It is a well known fact that in his writing for the pianoforte Busoni shows an inexhaustible resource of color effect.... This preoccupation with color effects on the pianoforte began to make itself evident after Busoni had began to devote himself to the serious study of Liszt, but it remained to dominate his mind up to the end of his life.
[Edward J. Dent, Ferruccio Busoni. A biography (Oxford: Clarendon Press, 1966), pp. 145-146]
I have always liked this work transcribed by Busoni 1891-2. Bach occupied and inspired the composer for his entire life. 'Bach is the foundation of pianoforte playing,' he wrote, 'Liszt the summit. The two make Beethoven possible.' It is not surprising then that the grandeur, invention and monumentality of the Chaconne from this Partita attracted his imaginative mind. Bach himself, he notes, was a prolific arranger of his own music and that of other composers.
'Notation is itself the transcription of an abstract idea. The moment the pen takes possession of it the thought loses its original form.'
Bach had composed it after learning in 1720 of the death of his beloved wife Maria Barbara, the mother of his first seven children. Bach had been in Karlsbad with his patron, the highly musical Prince Leopold of Anhalt-Cöthen. When Bach returned to Cöthen after three months he discovered his young wife of 35, who was in excellent health when he departed, had died during his absence and even worse, been buried. His grief-stricken response resulted in this composition for violin full of pain, suffering and melancholic nostalgia, even anger, at the indiscriminate nature of destiny.
Wierciński began the work with arresting clarity and transparency at a tempo that gave it nobility of utterance. He is in command of a virtuoso piano technique. However, as it progressed I felt that many opportunities for deeper expressiveness were missed. A great shame as his dominance of the work digitally was total. The phrasing did not breathe sufficiently to give air, dynamic variety and colour to relieve the headlong tempo. Virtuosity tempted him as it might any pianist but one must not forget Busoni was as concerned with degrees of expressiveness as any Romantic composer.
I felt at times Wierciński overplayed the twenty-nine variations of the work without enough variety. The polyphony was impressive but a degree of over-pedalling lessened the subtle colours within the soundscape. The melodic lines and the weight and significance of chords, although stirring and exciting in their abandonment, tended to be dynamically overwrought. I feel Wierciński was genuinely attempting to create a magnificent seventeenth century Thuringian organ and its 16' stop but with limited success. He gave the work a noble and triumphal conclusion. Overall a very satisfying performance of a piece that makes immense demands on a pianist and requires time to properly mature in the mind to adequately rise to its musical challenges.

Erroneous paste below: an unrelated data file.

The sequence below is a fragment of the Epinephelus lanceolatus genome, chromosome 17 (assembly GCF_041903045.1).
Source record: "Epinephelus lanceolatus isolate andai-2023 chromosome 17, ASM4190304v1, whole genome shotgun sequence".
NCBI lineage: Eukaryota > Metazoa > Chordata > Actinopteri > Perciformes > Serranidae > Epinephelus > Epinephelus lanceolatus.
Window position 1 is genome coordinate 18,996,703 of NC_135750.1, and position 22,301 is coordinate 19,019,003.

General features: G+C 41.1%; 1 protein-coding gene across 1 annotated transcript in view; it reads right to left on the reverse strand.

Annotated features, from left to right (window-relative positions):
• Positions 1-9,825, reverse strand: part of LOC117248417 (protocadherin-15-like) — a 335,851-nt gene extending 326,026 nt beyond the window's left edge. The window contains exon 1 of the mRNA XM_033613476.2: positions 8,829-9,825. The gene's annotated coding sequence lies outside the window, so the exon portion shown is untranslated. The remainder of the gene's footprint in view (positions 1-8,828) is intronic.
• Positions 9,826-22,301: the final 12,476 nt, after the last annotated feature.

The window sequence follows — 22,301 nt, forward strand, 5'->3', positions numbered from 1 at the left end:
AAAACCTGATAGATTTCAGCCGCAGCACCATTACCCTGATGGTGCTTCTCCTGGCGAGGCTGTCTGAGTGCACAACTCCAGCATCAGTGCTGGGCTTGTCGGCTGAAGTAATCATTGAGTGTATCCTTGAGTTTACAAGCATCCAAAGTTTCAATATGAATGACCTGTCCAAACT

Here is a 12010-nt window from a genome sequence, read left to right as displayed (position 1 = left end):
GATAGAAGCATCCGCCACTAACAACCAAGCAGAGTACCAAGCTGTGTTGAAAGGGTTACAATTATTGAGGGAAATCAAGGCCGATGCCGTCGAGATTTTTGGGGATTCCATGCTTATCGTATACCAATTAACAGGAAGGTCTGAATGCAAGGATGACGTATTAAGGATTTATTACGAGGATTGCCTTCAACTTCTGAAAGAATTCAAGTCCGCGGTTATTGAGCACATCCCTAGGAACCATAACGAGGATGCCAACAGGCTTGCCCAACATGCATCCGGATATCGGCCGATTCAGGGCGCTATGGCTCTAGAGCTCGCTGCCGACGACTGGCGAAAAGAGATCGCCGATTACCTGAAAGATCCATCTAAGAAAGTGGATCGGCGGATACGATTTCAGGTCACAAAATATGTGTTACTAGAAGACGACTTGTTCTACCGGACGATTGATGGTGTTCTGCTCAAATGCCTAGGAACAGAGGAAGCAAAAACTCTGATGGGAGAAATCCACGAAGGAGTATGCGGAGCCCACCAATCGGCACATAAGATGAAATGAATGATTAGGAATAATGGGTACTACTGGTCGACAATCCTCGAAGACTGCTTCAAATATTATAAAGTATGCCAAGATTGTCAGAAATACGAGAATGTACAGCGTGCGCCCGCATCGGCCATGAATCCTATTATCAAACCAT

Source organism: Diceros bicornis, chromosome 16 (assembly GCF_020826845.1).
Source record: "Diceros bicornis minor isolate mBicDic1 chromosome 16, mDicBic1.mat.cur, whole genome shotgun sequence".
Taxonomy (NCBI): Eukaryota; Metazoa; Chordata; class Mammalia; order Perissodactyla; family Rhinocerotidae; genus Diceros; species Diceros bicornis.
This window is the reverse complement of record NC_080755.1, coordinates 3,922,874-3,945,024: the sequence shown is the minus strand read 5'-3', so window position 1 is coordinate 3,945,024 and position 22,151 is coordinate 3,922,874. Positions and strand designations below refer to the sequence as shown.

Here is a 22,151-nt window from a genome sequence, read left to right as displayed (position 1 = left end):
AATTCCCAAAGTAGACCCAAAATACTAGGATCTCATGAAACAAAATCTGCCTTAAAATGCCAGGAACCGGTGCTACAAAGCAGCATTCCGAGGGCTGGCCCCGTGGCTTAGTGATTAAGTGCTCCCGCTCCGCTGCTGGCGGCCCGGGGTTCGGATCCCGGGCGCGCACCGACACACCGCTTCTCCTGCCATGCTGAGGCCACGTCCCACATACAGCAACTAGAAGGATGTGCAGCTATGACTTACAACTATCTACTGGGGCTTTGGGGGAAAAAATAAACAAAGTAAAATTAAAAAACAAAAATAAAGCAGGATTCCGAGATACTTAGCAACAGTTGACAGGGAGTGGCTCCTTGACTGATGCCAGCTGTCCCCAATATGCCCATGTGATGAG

Although perhaps grossly unfair to this young man, I have the temerity to recommend listening to the recording of Mikhail Pletnev live at Carnegie Hall in November 2000. Another possibly unfair suggestion, is the performance given by Arturo Benedetti Michelangeli given in Warsaw in March 1955. Not to imitate of course but to fertilize further musical thought.
A rare picture of Ferrucio Busoni playing a pedal harpsichord with a 16' stop, possibly an inspiration for his Bach organ transcriptions that naturally were transformed into something highly pianistic.
Fryderyk Chopin (1810-1849)
Nocturne in B flat major Op. 62 No. 1 (1846)
A Tuberose at night
Interestingly in the Anglo-Saxon world, the B major Nocturne has been given the name of an exotic greenhouse flower: ‘Tuberose’. The American art, book, music, and theatre critic James Huneker explains why: ‘the chief tune has charm, a fruity charm’, and its return in the reprise ‘is faint with a sick, rich odor’. Wierciński performed this work with the sensitivity it deserves and created quite an hypnotic atmosphere. There is great variety in the mood and writing of this rather untypical Chopin nocturne. I felt occasionally his phrasing verged on the mannered but this is always difficult to judge accurately in works that rely on deep emotive expression.